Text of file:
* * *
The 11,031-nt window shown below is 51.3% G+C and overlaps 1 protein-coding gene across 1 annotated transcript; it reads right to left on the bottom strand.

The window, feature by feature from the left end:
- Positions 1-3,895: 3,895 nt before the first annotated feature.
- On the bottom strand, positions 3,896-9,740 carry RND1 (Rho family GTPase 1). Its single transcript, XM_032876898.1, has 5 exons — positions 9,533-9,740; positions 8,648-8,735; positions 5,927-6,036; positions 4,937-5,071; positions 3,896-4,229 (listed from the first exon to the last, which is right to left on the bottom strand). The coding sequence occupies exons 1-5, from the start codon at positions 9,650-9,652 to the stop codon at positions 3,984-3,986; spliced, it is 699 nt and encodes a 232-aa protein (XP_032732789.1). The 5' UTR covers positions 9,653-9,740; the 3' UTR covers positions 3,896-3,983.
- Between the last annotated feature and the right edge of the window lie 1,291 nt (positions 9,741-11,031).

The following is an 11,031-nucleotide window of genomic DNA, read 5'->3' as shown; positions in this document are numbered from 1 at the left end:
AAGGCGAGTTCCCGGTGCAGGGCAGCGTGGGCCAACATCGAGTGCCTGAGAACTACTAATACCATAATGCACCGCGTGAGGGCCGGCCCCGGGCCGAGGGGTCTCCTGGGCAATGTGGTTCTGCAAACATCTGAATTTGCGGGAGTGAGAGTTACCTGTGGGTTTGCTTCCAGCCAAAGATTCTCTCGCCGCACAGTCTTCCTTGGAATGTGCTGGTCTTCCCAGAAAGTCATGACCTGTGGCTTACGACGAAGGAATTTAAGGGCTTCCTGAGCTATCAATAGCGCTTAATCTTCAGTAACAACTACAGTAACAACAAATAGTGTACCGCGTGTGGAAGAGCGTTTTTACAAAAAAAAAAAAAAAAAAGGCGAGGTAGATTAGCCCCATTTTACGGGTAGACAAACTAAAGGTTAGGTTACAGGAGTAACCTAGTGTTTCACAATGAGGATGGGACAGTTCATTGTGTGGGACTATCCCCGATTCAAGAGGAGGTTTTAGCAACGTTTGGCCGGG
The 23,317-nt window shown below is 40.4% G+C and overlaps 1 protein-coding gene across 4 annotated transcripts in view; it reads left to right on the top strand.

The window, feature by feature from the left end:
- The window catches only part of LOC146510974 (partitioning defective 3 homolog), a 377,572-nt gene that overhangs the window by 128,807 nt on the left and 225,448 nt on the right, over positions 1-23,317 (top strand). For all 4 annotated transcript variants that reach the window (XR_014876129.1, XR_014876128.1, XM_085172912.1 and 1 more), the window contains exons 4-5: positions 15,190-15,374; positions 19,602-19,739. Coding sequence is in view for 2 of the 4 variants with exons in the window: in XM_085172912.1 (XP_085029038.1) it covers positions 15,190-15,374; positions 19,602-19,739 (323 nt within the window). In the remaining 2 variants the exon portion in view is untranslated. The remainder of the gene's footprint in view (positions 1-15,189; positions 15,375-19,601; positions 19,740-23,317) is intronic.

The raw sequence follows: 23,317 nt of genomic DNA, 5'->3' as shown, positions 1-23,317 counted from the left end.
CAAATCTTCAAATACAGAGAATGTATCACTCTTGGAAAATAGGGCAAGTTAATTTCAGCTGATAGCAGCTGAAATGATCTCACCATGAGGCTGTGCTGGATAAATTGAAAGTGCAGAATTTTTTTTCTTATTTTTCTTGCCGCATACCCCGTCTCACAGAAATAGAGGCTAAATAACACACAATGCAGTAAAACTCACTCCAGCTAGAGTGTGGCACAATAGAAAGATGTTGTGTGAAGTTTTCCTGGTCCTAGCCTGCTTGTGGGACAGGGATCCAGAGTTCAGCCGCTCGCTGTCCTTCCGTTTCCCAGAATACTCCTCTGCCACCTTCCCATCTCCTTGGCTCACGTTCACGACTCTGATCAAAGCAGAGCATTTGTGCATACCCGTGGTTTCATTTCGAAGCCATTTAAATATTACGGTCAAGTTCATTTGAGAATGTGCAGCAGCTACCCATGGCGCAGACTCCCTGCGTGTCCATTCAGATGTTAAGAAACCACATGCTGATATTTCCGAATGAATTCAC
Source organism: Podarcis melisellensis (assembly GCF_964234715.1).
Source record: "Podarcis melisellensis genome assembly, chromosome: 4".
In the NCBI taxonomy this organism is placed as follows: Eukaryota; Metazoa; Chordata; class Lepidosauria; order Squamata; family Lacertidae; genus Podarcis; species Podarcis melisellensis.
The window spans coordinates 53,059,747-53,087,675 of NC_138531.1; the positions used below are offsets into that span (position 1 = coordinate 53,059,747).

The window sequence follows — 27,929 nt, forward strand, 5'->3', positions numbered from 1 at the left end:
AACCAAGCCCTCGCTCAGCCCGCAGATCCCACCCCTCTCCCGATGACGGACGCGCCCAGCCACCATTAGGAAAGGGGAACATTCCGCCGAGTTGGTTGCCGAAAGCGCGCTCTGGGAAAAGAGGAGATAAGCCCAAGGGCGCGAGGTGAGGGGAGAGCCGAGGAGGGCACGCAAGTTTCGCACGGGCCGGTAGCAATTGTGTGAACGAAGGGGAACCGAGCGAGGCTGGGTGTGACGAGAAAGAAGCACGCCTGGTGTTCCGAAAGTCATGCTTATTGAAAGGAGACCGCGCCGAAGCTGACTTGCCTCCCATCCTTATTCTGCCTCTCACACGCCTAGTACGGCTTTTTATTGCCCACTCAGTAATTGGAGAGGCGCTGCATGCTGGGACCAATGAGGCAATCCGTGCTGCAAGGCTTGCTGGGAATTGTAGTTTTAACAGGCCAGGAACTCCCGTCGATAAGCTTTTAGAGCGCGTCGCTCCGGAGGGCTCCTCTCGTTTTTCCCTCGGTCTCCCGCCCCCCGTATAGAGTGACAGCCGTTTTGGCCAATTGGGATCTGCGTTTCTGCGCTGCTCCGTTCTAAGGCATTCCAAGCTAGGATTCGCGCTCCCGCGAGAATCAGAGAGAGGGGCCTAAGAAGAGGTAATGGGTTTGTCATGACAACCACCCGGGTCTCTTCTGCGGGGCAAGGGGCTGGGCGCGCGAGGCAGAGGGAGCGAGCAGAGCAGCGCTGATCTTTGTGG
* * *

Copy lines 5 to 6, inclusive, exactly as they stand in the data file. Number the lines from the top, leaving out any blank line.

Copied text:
- Between the last annotated feature and the right edge of the window lie 1,291 nt (positions 9,741-11,031).

The following is an 11,031-nucleotide window of genomic DNA, read 5'->3' as shown; positions in this document are numbered from 1 at the left end: